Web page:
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Descrizione libro Oxford University Press Inc, United States, 2014. Hardback. Condizione libro: New. Language: English . Brand New Book. The Nuremberg trials after World War II constituted a landmark in the development of international criminal justice: presided over by jurists from the victorious powers, it set new standards for defining international war crimes. Set in motion shortly after the creation of the United Nations, the courts seemed to point toward a future in which the international community could more effectively prosecute crimes against humanity and advance the cause of justice and the rule of law throughout the world. However, the onset of the Cold War stymied all efforts to create an effective international criminal court. Neither the US nor the USSR was willing to face the possibility of being judged in a forum controlled by ideological adversaries. Despite the lack of progress, the dream of the court lived on through the 1980s, and when the Cold War ended, a new opportunity arose. After the UN s creation of temporary courts during the Balkan wars of the early 1990s, a powerful grassroots movement championing a permanent international criminal court emerged. Facing stiff resistance from the US and other powerful states, the movement triumphed against great odds. The court was established in 2002, and it now has the support of over 100 states (but not the US). The US opposes it outright and the Russians and Chinese are skeptical of it for a simple reason: as the most powerful states, they have no intention of surrendering jurisdictional authority over their own citizens to lesser powers. As a consequence, the court has faced numerous setbacks, and many have questioned whether it has any real power at all. It has ended up focusing its energies on pursuing war criminals in weak states, typically in Africa. It is now caught on the horns of a dilemma: to pursue justice, it does what it can where it can, but it cannot actually prosecute figures in powerful states. Russia will never surrender troops who may have acted badly in Georgia, and America is not about to hand over soldiers who killed civilians in Afghanistan. Yet the court has had some minor successes, and we should remember that it is still in its very early days. As the years pass, its jurisdictional authority may expand, and the norms that it advances may achieve the status of common sense. Time will tell. In Rough Justice, David Bosco tells the story of the movement to establish the court and its tumultuous first decade. He also considers its prospects for the future, especially the very real challenges that it faces. This is an authoritative account of an international institution that is prototypical of the post-Cold War era. Codice libro della libreria AAS9780199844135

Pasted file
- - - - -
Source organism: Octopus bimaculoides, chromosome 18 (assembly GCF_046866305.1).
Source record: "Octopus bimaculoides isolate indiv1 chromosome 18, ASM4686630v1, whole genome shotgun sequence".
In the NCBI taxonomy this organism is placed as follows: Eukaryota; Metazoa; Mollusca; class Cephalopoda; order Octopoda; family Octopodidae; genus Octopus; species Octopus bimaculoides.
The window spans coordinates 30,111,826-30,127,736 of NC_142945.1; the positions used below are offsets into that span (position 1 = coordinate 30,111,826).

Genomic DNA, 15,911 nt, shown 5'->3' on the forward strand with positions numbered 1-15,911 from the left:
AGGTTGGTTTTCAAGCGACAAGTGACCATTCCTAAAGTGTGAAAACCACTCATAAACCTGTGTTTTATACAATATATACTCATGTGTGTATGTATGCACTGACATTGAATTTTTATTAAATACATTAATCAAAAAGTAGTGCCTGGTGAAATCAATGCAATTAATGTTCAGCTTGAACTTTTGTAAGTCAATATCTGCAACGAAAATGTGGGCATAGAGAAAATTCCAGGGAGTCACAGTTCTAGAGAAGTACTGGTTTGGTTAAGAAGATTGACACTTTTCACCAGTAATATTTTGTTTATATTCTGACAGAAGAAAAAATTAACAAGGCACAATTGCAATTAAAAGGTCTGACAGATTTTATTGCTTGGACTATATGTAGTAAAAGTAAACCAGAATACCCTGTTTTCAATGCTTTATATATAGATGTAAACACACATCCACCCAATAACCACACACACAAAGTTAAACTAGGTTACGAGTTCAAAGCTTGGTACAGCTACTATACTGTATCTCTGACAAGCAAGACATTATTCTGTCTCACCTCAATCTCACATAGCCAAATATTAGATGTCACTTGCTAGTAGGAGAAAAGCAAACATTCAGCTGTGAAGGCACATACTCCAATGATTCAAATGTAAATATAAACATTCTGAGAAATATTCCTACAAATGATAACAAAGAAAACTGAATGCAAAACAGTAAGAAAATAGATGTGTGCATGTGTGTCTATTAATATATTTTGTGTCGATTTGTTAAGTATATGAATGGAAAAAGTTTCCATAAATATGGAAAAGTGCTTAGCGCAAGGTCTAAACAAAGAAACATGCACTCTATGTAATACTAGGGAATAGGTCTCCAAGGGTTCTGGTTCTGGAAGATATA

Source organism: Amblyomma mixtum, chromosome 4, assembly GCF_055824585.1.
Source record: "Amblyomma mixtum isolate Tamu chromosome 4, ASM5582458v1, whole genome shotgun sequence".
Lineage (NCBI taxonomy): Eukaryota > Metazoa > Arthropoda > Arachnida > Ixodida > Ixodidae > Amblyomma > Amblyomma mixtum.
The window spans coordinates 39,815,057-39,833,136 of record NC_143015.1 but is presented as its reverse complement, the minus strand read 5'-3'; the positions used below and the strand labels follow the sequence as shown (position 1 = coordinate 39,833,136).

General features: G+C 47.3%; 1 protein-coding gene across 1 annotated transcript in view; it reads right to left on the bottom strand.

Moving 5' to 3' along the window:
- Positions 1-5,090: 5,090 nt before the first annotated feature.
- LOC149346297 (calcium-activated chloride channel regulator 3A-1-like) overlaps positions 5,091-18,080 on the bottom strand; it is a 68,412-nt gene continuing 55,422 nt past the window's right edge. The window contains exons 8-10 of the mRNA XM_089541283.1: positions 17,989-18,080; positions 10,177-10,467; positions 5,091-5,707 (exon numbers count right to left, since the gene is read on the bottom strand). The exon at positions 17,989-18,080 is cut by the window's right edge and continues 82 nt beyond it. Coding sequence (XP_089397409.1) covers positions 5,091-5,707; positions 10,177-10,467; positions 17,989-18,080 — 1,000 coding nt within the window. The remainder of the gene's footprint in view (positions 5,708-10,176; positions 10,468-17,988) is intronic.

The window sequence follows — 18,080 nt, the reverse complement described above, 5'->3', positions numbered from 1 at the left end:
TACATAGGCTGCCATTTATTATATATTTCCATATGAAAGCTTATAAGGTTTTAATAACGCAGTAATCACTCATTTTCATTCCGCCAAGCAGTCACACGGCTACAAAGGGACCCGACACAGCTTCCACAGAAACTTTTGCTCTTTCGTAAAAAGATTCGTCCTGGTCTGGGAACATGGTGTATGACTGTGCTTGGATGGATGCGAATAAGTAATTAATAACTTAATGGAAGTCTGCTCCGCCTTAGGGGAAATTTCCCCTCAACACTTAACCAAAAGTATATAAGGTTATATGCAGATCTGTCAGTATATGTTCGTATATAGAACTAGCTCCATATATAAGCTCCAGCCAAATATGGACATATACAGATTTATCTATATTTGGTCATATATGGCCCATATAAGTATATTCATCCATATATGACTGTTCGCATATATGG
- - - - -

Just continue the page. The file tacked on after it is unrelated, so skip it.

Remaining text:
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Descrizione libro Oxford University Press Inc, United States, 2014. Hardback. Condizione libro: New. Language: English . Brand New Book. The Nuremberg trials after World War II constituted a landmark in the development of international criminal justice: presided over by jurists from the victorious powers, it set new standards for defining international war crimes. Set in motion shortly after the creation of the United Nations, the courts seemed to point toward a future in which the international community could more effectively prosecute crimes against humanity and advance the cause of justice and the rule of law throughout the world. However, the onset of the Cold War stymied all efforts to create an effective international criminal court. Neither the US nor the USSR was willing to face the possibility of being judged in a forum controlled by ideological adversaries. Despite the lack of progress, the dream of the court lived on through the 1980s, and when the Cold War ended, a new opportunity arose. After the UN s creation of temporary courts during the Balkan wars of the early 1990s, a powerful grassroots movement championing a permanent international criminal court emerged. Facing stiff resistance from the US and other powerful states, the movement triumphed against great odds. The court was established in 2002, and it now has the support of over 100 states (but not the US). The US opposes it outright and the Russians and Chinese are skeptical of it for a simple reason: as the most powerful states, they have no intention of surrendering jurisdictional authority over their own citizens to lesser powers. As a consequence, the court has faced numerous setbacks, and many have questioned whether it has any real power at all. It has ended up focusing its energies on pursuing war criminals in weak states, typically in Africa. It is now caught on the horns of a dilemma: to pursue justice, it does what it can where it can, but it cannot actually prosecute figures in powerful states. Russia will never surrender troops who may have acted badly in Georgia, and America is not about to hand over soldiers who killed civilians in Afghanistan. Yet the court has had some minor successes, and we should remember that it is still in its very early days. As the years pass, its jurisdictional authority may expand, and the norms that it advances may achieve the status of common sense. Time will tell. In Rough Justice, David Bosco tells the story of the movement to establish the court and its tumultuous first decade. He also considers its prospects for the future, especially the very real challenges that it faces. This is an authoritative account of an international institution that is prototypical of the post-Cold War era. Codice libro della libreria AAS9780199844135